All present for 70th reunion
Perfect participation at a class reunion is rare. Even more so is perfect attendance at a 70-year reunion.
Both occurred in Minot this past week.
That’s correct. Every graduate of the Tagus High School class of 1943 made it to their 70th class reunion this past Wednesday at Homesteader’s Restaurant – both of them.
Ruth Aas and Helen Huntington, both 88 years old, still had the gleam of high school graduates during the remarkable luncheon reunion. The two the only graduating seniors from Tagus High in 1943.
“The war took a lot of people out of there,” recalled Huntington during the lunchtime gathering. “What I remember is that there was snow on the ground when school started in late September in 1942, and we had snow on the ground the fourth of June when we graduated.”
Tagus is located on U.S. Highway 2 about 40 miles west of Minot, approximately mid-way between Berthold and Blaisdell. The town reached a maximum population of about 140 in 1940. The school had about 20 students in the high school grades in the early 1940s. It closed for good in 1961.
Today, Tagus is considered a ghost town by many, complete with tales of haunted encounters circulating on the internet.
“Our town has just evaporated, I guess,” said Huntington. “I haven’t seen it for a couple of years. I guess there’s not many people left there.”
Aas attended 12 years of school at the old Tagus schoolhouse. Huntington arrived in the second grade, a transfer from what she called a “country school.” The two Tagus students became good friends and, later, graduates that have never lost touch of each other.
“We’ve been getting together maybe every five years, celebrating,” said Ruth Aas. “I got married in October of 1943 and was married for 65 years before my husband passed away. I’ve got two children, three grandchildren and 3 great grandchildren.”
Aas lived in North Dakota for 30 years prior to moving to Salem, Ore. She’s lived there for 58 years but still calls North Dakota home.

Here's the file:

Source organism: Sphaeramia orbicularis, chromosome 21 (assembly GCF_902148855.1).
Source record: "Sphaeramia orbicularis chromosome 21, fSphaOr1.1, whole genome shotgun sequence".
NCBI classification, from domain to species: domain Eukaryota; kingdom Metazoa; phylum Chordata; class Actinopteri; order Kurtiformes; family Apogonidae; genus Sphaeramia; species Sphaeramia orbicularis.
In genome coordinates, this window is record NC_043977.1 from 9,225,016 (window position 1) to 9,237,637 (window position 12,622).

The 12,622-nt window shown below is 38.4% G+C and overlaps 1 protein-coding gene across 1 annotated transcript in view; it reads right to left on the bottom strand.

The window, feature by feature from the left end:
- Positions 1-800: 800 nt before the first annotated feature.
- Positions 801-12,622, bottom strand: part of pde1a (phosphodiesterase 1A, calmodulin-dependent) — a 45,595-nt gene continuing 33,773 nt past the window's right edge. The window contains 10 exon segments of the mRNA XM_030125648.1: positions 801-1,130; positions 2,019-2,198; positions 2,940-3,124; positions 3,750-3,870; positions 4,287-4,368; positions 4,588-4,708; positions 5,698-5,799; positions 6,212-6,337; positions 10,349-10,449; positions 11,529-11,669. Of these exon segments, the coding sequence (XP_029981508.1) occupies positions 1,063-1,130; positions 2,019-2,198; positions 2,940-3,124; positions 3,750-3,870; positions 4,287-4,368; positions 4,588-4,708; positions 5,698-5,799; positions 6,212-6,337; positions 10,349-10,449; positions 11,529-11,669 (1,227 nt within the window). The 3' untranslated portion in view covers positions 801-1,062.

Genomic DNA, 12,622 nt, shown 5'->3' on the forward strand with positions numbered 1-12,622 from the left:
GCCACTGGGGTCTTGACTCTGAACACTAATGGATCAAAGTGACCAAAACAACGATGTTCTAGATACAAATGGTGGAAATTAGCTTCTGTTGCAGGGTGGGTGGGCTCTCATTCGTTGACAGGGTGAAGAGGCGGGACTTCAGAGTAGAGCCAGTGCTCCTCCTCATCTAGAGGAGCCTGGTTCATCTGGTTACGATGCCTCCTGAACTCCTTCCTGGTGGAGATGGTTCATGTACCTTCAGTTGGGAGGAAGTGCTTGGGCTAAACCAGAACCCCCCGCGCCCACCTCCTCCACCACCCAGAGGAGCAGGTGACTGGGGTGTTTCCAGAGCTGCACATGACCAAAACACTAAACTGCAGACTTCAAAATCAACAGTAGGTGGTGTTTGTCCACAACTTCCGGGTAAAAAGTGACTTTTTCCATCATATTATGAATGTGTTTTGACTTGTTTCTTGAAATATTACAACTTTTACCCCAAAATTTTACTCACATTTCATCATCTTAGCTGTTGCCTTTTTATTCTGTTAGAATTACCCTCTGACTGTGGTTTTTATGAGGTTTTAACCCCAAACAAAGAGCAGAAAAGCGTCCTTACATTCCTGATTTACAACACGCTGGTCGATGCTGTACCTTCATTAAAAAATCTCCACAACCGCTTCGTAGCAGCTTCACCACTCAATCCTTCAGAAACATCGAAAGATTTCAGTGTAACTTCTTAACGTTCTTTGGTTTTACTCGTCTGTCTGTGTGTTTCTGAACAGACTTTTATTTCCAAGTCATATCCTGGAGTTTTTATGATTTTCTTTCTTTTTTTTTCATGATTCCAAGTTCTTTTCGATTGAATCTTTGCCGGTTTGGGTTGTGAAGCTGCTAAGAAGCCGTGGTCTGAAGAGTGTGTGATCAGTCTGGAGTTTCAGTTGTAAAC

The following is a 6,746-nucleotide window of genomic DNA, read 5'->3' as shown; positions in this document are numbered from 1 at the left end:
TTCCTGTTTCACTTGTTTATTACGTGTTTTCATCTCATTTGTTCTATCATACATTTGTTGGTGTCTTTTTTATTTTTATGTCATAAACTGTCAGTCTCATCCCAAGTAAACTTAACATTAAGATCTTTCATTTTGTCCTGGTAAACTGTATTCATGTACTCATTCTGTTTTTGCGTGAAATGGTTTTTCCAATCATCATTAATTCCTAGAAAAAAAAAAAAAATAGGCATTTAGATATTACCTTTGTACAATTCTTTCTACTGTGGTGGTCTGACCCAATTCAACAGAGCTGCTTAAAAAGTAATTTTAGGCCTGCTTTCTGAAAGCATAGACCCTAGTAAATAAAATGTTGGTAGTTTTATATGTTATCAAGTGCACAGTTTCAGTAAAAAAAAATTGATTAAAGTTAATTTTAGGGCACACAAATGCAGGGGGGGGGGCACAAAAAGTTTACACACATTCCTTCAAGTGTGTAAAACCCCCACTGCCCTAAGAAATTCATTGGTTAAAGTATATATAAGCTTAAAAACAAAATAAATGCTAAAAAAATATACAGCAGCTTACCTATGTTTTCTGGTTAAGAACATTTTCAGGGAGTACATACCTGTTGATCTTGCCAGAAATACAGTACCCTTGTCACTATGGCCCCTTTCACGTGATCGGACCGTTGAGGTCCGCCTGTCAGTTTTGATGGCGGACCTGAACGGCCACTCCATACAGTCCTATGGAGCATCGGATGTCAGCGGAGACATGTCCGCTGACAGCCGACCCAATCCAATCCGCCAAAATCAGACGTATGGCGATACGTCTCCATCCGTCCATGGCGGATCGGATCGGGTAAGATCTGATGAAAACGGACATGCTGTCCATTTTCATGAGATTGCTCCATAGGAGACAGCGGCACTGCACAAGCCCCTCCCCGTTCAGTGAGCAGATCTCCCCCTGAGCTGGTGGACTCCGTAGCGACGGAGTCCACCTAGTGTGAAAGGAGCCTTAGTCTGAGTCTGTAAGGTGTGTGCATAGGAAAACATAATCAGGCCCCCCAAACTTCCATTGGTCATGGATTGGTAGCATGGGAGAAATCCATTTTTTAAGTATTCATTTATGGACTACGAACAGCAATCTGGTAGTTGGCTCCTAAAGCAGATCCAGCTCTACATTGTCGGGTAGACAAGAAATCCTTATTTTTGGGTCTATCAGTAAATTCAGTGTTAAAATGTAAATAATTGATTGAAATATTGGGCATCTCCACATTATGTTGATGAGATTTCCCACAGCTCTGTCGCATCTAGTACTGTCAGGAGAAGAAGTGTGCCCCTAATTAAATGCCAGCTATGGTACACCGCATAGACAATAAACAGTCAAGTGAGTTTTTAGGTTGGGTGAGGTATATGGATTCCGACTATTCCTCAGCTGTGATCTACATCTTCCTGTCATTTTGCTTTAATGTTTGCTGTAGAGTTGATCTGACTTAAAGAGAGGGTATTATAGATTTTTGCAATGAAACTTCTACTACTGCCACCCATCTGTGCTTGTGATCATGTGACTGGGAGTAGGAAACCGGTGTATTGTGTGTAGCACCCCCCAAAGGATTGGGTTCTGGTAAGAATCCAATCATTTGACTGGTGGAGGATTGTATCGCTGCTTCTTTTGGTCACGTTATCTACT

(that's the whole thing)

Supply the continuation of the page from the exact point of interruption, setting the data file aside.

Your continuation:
“But it certainly has changed,” said Aas, laughing.
The still spry 88-year-old said she worked in the berry and bean fields when she arrived in Oregon.
“Later I was a platoon leader, picking up kids and taking them to the fields,” said Aas. “After that I worked in the cannery for 23 years. We canned beans, corn, a little bit of everything.”
Huntington began a life-long teaching career as soon as she graduated from Tagus High. She spent her first two years at the front of the class at a country school south of Blaisdell. Huntington also taught at Tagus, Ross and Stanley before taking a position at Washington School in Minot.
“I think I started at Washington, the old Washington, in 1956,” said Huntington.
The brick Washington Elementary Huntington taught in was razed a few years ago to make way for an apartment complex.
“I was at Washington for 32 years, basically teaching fourth grade but I had everything from two through six during that time,” said Huntington.
When asked about the uniqueness of an entire graduating class getting together for a 70-year reunion, Huntington smiled and offered this reply.
“We’re really not going for 100, but if it happens, we’ll take it,” she said, laughing. “We made it to 70 anyway and we’re happy for that!”
“She’s been out to visit me a few times in Oregon,” said Aas. “It’s been pretty consistent. We’ve been friends since the second grade.”
If the Tagus graduates follow their past history, their next class reunion will be held sometime in 2018. Both women would be 93 years old.